level of less than or equal to 80%.
Irradiated RBCs must be given a radiation dose of at
least 25 Gy to the midplane of the canister, after
which the expiration date of the product changes to
28 days from the time of irradiation or maintains the
original outdate, whichever comes first.
Leukocyte-reduced RBCs are products in which the
absolute leukocyte count is less than 5 x10
6
.
Random-donor platelets must contain at least 5.5
x10
10
platelets; single donor platelets must contain at
least 3 x10
11
platelets; each carries a shelf-life of 5
days.
FFR must be prepared within 8 hours of collection
for CPD, CPDA-1, and CP2D; it is stored at -18C for
12 months.
Cryoprecipitate is prepared from FFP and contains
at least 80 units of antihemophilic factor and 150
to 250 mg of fibrinogen; this product is indicated for
hemophilia A, factor XIII deficiency, and
hypofibrinogenemia.
RhIg is a solution of concentrated anti-Rho(D), which
is manufactured from pooled hyperimmunized donor
plasma. It is used to prevent Rh-negative mother after
an abortion, miscarriage, amniocentesis, or delivery of
an Rh-positive or Rh-unknown infant.
One unit of random-donor platelets typically
increases the platelet count in a 70-kg adult by 5,000
to 10,000/uL; 1 unit of apheresis platelets should
increase the platelet count in a 70-kg adult by 30,000
to 60,000/uL.

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REVIEW QUESTIONS
1. Which of the following information is not required for
whole blood donors?
a. Name
b. Address
c. Occupation
d. Sex
e. Date of birth
2. Which of the following would be cause for deferral?
a. Temperature of 99.2F
b. Pulse of 90 beats per minute
c. Blood pressure of 110/70 mmHg
d. Hematocrit level of 37%
e. None of the above
3. Which of the following would be cause for permanent
deferral?
a. History of hepatitis after 11
th
birthday
b. Positive hepatitis C test result
c. Positive HTLV-I antibody
d. Positive anti-HBc test result
e. All of the above
4. Immunization for rubella would result in a temporary
deferral for:
a. 4 weeks
b. 8 weeks
c. 6 months
d. 1 year
e. No deferral required
5. Which of the following donors is acceptable?
a. Donor who had a first-trimester therapeutic
abortion 4 weeks ago
b. Donor whose husband is hemophiliac who
regularly received cryoprecipitate before 1989
c. Donor who was treated for gonorrhea 6 months
ago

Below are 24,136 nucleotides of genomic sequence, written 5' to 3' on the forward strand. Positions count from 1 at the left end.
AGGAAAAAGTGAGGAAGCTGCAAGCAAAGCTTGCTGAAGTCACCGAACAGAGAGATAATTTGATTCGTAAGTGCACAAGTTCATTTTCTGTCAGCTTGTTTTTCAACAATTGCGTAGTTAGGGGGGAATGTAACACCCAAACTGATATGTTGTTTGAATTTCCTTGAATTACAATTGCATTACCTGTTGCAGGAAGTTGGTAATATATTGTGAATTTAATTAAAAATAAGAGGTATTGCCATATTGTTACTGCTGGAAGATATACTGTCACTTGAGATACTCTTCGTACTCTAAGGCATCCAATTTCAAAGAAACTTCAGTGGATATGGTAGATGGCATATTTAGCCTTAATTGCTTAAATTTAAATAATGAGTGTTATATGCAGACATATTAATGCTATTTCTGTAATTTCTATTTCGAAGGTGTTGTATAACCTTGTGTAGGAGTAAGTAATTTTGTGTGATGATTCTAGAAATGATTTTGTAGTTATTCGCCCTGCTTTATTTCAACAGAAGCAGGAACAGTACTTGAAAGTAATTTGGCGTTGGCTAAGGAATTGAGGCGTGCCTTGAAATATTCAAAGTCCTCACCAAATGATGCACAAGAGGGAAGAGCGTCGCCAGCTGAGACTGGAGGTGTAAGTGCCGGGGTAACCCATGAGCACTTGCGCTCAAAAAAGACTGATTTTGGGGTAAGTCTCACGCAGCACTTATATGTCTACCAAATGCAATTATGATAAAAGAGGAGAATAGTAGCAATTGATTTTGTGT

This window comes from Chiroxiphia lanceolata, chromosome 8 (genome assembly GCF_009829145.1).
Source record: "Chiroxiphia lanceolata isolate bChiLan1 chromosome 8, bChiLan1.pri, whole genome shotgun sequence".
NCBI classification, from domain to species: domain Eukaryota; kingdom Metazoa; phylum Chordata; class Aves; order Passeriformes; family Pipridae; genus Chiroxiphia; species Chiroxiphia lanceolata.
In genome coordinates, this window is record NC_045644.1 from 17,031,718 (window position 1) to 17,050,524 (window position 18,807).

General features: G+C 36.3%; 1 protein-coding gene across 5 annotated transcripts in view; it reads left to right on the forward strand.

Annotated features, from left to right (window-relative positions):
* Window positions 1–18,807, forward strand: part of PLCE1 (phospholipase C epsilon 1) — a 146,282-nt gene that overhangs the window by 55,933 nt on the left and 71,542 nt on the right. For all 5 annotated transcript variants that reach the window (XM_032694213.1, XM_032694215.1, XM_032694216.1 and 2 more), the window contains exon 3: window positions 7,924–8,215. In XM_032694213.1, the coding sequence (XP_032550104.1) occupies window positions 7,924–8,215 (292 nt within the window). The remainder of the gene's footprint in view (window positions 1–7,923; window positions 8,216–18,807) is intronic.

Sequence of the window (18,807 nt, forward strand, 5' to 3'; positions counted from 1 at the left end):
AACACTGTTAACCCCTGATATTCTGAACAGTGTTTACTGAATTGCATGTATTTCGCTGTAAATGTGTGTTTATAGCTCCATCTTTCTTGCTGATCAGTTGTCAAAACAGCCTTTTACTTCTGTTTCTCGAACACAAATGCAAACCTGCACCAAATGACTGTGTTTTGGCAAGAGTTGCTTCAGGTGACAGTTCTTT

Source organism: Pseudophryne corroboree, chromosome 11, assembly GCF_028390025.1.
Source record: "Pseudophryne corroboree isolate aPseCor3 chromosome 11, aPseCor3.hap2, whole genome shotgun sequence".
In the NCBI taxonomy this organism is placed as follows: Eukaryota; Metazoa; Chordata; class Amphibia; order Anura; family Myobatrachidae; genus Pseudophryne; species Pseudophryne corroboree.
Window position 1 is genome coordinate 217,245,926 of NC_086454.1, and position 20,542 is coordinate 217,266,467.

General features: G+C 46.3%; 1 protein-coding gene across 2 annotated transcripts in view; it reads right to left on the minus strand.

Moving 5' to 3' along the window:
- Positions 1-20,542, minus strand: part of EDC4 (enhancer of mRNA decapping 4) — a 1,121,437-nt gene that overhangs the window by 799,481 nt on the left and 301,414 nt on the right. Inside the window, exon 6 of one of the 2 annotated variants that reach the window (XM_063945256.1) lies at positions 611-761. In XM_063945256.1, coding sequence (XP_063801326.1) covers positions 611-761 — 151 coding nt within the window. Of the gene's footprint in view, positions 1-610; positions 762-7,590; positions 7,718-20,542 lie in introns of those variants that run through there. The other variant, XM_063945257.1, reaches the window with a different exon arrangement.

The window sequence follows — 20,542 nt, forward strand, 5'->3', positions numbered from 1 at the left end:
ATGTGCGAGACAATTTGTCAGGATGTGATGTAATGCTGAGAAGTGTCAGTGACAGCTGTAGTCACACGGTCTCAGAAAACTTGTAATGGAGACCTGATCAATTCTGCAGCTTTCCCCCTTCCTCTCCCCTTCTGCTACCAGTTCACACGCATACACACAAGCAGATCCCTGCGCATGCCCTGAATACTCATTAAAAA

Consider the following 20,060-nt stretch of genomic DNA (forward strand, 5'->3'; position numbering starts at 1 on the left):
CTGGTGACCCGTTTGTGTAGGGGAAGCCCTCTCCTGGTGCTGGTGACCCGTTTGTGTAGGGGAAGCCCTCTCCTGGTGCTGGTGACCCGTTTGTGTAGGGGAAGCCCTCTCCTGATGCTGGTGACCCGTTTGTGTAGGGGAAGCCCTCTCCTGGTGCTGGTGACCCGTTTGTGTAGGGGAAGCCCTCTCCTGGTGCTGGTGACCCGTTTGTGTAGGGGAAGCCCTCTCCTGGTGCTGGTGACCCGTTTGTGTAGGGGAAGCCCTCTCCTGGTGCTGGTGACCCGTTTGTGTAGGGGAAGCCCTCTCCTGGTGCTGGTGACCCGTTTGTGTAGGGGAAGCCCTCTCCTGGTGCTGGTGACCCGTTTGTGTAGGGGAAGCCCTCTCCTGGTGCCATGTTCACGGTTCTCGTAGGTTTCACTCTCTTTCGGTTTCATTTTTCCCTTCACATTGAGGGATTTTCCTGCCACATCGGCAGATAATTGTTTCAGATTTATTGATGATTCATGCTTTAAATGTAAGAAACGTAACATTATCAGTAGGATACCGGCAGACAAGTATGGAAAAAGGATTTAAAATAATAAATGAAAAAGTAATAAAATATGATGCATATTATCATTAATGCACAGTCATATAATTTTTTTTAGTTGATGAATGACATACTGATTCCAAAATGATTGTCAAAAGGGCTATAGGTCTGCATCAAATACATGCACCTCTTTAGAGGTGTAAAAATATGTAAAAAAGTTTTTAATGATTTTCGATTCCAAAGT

d. Donor who had a needlestick injury 10 months
ago
6. Which of the following tests is not required as part of
the donor processing procedure for allogeneic
donation?
a. ABO
b. Rh
c. STS
d. Anti-HTLV I
e. Anti-CMV
7. Which of the following lists the correct shelf-life for the
component?
a. Deglycerolized RBCs - 24 hours
b. RBCs (CPD) - 35 days
c. Platelet concentrate - 7 days
d. FFP 5 years
e. RBCs (CPDA-1) 21 days




8. Each unit of cryoprecipitate prepared from whole
blood should contain approximately how many units
of AHF activity?
a. 40 IU
b. 80 IU
c. 120 IU
d. 160 IU
e. 180 IU
9. Platelet concentrates prepared by apheresis should
contain how many platelets?
a. 5.5 x10
10

b. 6 x 10
10

c. 3 x 10
11

d. 5.5 x 10
11

e. 6 x 10
11

10. The required storage temperature for frozen RBCs
using the high-glycerol method is:
a. 4C
b. -20C
c. -18C
d. -120C
e. -65C
11. How does irradiation affect the shelf-life of the red
blood cells?
a. Irradiation has no effect on the shelf-life.
b. The expiration date is 28 days from the date of
irradiation or the original outdate, whichever is
later.
c. The expiration date is 28 days from the date of
irradiation or the original outdate, whichever is
sooner.
d. The expiration date is 25 days from the date of
irradiation or the original outdate, whichever is
later.
e. The expiration date is 25 days from the date of
irradiation or the original outdate, whichever is
sooner.
12. Once thawed, FFP must be transfused within:
a. 4 hours
b. 6 hours
c. 8 hours
d. 12 hours
e. 24 hours
13. Quality control for RBCs requires a maximum
hematocrit level of:
a. 75%
b. 80%
c. 85%
d. 90%
e. 95%
14. AHF concentrates are used to treat:
a. Thrombocytopenia
b. Hemophilia A
c. Hemophilia B
d. Von Willebrand disease
e. Factor XIII deficiency


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15. Prothrombin complex concentrates are used to treat
which of the following?
a. Factor IX deficiency
b. Factor VIII deficiency
c. Factor XII deficiency
d. Factor XIII deficiency
e. Factor V deficiency
16. How is the antibody screen test different for donors
than for patients?
a. In donors, a 2-cell screen is used.
b. In donors, a 3-cell screen is used.
c. In donors, a pooled cell is used.
d. There is no difference in testing.
17. RBCs that have been leukoreduced must contain less
than _____ and retain at least _____ of original
RBCs.
a. 8 x 10
6
/85%
b. 8 x 10
6
/90%
c. 5 x 10
6
/85%
d. 5 x 10
6
/90%
18. Random-donor platelets that have been leukoreduced
must contain less than _____ leukocytes.
a. 8.3 x 10
5

b. 8 x 10
6

c. 5 x 10
6

d. 3 x 10
11

19. A single unit of FFP or PF24 should contain _____
mL of plasma.
a. 100-150
b. 200-400
c. 150-250
d. 50-150
20. Cryoprecipitate that has been pooled must be
transfused within _______ hours.
a. 24
b. 26
c. 4
d. 8